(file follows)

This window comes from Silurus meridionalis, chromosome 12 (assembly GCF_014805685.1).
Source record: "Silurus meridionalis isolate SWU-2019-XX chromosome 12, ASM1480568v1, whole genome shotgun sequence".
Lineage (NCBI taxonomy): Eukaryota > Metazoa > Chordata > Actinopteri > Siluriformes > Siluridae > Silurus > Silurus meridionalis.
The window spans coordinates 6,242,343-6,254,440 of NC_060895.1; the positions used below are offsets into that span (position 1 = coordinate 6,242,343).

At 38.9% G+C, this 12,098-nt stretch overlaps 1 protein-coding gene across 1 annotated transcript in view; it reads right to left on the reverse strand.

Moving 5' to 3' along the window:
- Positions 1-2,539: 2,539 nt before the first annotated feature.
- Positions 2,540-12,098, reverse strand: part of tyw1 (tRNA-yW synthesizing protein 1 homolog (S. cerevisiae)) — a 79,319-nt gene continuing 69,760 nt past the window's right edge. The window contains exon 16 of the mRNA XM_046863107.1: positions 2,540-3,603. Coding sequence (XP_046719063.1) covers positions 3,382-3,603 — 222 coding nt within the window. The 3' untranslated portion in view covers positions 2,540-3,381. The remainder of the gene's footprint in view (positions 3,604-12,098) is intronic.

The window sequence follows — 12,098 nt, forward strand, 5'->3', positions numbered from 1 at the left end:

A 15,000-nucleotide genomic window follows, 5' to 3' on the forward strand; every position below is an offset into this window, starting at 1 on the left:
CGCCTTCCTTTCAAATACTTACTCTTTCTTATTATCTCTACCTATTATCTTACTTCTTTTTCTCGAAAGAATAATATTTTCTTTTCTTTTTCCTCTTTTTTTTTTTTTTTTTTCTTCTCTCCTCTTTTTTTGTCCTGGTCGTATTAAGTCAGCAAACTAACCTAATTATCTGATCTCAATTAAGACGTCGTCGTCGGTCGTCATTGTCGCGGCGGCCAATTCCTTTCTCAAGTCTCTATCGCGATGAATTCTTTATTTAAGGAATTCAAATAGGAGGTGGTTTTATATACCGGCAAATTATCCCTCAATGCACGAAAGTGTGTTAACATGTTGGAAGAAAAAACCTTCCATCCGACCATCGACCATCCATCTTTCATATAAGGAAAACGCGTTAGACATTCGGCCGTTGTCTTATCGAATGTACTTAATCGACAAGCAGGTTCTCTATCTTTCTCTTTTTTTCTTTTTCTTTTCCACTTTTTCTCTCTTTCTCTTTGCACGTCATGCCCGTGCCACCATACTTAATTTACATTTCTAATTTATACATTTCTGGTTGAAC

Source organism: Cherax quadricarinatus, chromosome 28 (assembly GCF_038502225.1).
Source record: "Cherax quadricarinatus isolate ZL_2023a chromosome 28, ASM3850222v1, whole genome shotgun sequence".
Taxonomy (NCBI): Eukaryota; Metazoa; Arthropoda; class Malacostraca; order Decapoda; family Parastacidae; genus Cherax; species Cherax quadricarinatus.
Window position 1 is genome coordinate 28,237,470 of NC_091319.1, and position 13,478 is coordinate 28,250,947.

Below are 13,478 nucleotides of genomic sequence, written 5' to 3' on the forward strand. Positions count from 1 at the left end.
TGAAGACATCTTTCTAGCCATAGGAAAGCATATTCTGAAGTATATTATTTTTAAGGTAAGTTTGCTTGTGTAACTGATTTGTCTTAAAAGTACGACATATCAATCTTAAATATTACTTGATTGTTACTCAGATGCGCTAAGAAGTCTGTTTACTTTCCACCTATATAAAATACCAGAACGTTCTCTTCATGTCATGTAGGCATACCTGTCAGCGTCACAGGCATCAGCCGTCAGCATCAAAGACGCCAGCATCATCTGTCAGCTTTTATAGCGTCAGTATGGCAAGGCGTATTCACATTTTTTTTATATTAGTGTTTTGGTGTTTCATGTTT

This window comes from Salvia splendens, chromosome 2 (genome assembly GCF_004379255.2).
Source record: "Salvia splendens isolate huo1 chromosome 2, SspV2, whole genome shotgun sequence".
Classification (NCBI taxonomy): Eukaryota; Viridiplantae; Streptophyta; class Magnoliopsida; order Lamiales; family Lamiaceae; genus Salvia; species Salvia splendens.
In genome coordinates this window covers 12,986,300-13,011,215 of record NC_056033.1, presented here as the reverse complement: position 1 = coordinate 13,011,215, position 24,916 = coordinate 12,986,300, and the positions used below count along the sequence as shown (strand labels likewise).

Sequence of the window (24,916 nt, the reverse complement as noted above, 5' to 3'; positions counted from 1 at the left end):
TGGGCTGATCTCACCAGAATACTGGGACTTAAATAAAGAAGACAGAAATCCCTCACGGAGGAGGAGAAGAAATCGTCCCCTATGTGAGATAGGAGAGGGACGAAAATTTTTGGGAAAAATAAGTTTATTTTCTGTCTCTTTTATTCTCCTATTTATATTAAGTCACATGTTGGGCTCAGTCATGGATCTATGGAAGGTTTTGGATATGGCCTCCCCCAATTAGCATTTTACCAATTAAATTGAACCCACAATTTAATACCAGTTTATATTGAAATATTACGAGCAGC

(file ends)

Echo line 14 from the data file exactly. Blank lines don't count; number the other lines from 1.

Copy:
Taxonomy (NCBI): Eukaryota; Metazoa; Arthropoda; class Malacostraca; order Decapoda; family Parastacidae; genus Cherax; species Cherax quadricarinatus.